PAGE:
Can peer-to-peer (P2P) reputation systems work? Some of the successful and well known reputation systems on the web are controlled and managed by a central entity. An example that I have used in the past is the eBay feedback system. eBay enables buyers and sellers to rate other buyers and sellers, and presents that reputation information to everyone. Another example is the industry for digital certificates in which there are a few large, trusted "authorities" who vouch for the reputation of the certificate holder. In both of these examples, the reputation system is controlled by a large corporation - giving that company a lot of power, competitive leverage, etc. Since power in the hands of large corporation can easily corrupt, the idea of a peer-to-peer reputation system - one that is not controlled by a single entity - is very appealing to many (including myself). But can such a system work? And if so, how? First, I think we need to look at the main reasons why centralized reputation systems are successful. One of the most important reasons is trust. These systems work because people trust the reputation information presented by them. When look at the eBay reputation of someone, I have a high degree of confidence that the person's feedback score is accurate - I don't stop to wonder if that person has hacked the eBay system and changed the score. The eBay system works a s a reputation system because people trust eBay. But in a P2P approach, there is no large, recognizeable organization. Reputation information would be hosted in many different places, perhaps on the web sites or computers of individuals whom you do not know. So how do you know that you can trust these people? In order to trust them, you need to learn about their the problem becomes circular in nature. Can can we be confident that reputation information information in a P2P system is not forged or manipulated? One solution that comes to mind quiclky is that the reputation information could be stored in more than one place - in which case an anomoly could indicate attempts to forge data. But what happens when reputations legitmately change - the change must propagate to other nodes - how do you know that it is a real change and not a forged change? How can we trust reputation information in a peer to peer system? For the answer, I think we need to look at the most common reputation system of them all, one that has been around for thousands of years: word of mouth. For moment, let us forget about the web, TV, radio, newspapers - without these sources of information, how do we learn about the reputation of others? Personal interaction is the first way we can do this. If we buy products from a vendor at a (social) market, based on the quality of the products and the vendor's claims, we develop and opinion about the reputation of that person. Another...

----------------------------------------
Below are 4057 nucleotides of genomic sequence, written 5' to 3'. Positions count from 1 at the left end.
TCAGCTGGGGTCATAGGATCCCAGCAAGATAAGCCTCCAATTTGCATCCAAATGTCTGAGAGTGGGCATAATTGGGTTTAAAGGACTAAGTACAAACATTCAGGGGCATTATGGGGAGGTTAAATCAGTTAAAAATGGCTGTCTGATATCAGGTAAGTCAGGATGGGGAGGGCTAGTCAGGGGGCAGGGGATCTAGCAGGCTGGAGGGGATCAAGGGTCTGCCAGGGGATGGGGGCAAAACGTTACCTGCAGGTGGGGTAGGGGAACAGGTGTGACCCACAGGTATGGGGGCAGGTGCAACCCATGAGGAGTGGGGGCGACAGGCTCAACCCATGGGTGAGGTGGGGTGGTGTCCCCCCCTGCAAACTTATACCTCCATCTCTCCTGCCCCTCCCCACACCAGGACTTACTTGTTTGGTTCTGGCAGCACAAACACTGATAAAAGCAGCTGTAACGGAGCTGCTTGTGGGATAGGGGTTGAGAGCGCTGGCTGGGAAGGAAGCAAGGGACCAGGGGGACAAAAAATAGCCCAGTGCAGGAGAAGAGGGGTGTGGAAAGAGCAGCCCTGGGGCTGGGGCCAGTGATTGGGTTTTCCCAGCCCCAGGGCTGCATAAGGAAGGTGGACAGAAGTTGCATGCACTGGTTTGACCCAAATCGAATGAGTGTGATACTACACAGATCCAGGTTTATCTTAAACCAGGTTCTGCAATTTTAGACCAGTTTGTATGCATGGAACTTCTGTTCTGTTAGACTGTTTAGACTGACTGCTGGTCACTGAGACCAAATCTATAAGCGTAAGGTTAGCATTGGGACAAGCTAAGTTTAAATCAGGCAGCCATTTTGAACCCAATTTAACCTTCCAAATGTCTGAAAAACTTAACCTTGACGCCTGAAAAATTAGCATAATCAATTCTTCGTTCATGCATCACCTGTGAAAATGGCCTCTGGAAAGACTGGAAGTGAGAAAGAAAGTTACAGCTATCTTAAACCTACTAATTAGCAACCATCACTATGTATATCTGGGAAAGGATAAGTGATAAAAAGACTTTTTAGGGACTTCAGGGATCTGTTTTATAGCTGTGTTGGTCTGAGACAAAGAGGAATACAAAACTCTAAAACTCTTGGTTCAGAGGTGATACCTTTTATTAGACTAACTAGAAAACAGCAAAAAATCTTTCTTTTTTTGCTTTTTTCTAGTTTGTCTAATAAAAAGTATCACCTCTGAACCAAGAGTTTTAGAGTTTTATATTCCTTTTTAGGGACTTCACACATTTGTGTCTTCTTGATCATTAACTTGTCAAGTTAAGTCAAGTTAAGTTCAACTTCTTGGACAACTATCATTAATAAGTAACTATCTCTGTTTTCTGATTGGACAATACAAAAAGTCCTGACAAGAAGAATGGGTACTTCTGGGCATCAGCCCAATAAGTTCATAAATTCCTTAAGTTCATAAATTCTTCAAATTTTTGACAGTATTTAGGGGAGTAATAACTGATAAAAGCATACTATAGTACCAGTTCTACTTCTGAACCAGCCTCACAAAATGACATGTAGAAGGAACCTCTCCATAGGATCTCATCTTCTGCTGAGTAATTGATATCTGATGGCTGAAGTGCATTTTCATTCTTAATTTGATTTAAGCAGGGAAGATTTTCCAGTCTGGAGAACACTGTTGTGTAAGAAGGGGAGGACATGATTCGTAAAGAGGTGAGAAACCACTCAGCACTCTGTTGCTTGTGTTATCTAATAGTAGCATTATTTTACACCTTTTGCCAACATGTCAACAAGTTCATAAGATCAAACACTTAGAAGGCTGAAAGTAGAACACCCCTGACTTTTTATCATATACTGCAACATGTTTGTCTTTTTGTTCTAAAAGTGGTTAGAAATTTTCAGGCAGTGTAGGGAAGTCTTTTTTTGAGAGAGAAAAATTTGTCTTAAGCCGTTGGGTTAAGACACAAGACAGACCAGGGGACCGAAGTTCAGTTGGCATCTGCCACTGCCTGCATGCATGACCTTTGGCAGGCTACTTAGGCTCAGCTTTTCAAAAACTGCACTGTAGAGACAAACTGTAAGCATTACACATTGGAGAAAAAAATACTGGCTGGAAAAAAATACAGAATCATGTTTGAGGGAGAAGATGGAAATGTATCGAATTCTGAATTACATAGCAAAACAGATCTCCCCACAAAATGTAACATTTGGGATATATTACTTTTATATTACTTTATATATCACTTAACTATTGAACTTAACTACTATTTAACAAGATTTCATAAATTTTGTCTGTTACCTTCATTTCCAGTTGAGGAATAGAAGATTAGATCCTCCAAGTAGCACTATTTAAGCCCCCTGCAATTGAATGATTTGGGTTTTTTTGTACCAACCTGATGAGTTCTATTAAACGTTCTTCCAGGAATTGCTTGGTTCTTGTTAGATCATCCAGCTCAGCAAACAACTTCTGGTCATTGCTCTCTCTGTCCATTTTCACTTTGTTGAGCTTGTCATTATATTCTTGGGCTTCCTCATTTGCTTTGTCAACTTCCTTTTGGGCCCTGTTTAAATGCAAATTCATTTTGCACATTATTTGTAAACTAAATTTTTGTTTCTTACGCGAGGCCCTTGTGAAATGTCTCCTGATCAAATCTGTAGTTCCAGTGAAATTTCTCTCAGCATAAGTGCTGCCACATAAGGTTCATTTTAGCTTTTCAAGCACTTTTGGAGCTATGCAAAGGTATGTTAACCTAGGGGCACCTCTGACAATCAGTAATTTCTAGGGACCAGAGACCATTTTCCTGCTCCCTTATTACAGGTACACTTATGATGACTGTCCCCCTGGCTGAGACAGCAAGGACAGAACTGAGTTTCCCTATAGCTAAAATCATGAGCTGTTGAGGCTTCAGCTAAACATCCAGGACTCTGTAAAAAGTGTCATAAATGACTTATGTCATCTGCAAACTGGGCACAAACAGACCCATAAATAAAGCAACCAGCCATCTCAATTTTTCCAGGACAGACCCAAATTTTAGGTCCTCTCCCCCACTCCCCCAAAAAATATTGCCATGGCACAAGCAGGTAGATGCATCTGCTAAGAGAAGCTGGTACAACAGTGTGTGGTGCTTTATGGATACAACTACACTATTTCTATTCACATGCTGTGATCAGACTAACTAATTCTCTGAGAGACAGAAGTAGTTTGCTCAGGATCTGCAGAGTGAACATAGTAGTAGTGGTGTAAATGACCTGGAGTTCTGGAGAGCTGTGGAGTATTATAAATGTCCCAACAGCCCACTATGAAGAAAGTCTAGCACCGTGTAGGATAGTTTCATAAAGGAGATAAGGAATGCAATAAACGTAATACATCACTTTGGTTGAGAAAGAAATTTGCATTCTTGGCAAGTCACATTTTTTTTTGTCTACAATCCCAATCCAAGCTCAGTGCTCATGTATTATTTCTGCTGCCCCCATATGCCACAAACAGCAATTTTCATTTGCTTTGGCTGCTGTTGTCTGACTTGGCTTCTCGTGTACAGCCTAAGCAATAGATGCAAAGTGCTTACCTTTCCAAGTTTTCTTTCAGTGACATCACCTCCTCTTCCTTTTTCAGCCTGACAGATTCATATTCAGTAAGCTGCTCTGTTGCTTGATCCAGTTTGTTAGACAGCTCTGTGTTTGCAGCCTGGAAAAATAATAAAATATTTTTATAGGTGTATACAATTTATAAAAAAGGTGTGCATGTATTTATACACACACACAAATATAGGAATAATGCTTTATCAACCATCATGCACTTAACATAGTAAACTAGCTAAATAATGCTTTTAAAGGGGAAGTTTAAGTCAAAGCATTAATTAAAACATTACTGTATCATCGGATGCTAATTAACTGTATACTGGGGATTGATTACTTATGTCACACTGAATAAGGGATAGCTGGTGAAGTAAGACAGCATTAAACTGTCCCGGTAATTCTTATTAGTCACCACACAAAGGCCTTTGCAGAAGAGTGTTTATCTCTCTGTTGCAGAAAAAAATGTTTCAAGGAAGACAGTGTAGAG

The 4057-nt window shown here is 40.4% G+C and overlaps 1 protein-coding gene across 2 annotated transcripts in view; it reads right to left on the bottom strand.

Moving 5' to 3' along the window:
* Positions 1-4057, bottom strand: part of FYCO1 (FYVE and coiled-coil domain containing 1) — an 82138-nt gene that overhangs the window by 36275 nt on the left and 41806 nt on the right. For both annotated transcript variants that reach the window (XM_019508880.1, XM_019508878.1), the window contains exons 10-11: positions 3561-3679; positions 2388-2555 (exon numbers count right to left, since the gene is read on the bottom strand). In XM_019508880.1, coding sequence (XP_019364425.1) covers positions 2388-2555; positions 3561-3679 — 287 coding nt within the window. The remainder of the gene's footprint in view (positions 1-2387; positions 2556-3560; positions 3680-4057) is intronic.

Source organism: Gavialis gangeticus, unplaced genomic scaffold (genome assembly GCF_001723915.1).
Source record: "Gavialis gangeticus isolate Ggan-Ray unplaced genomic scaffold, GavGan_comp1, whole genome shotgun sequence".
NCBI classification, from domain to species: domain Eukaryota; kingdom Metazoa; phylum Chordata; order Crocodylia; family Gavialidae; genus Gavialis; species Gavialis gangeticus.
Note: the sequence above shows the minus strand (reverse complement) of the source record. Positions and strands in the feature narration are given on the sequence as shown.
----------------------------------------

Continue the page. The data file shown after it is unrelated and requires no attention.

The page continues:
Real social markets in Egypt


During my recent honeymoon in Egypt, I had the opportunity to experience some true social marketplaces. These were actual physical marketplaces, where everything is negoitable. While we spent most of the time in the more tourist-oriented sections of markets like the Khan El-Khalili in Cairo, the social aspect of these markets was very refreshing. Every purchase involved a discussion of quality and haggling over the price. The beauty of such social transactions is that the final price is set by both the buyer and the seller - everyone is happy. Even more so than this, the social aspects of the experience were fantastic (with the exception of some of the more aggressive vendors, that is). You could actually engage in conversations, not always about the product being sold. This social experience of commerce is virtually non-existant in North America, replaced by set prices and sales associates who know little about the products being sold. The web presents an opportunity to bring back the social marketplace - but this time on a global scale. Conversations and negoitations can place oceans apart. Friends can be made, and reputations can be built and ruined in the process. We can learn the experiences of other buyers of the same products and services and compare prices of international vendors easily. None of these things are easily achieved today. But as software, systems, and social networks mature, a social marketplace of global proportions is possible....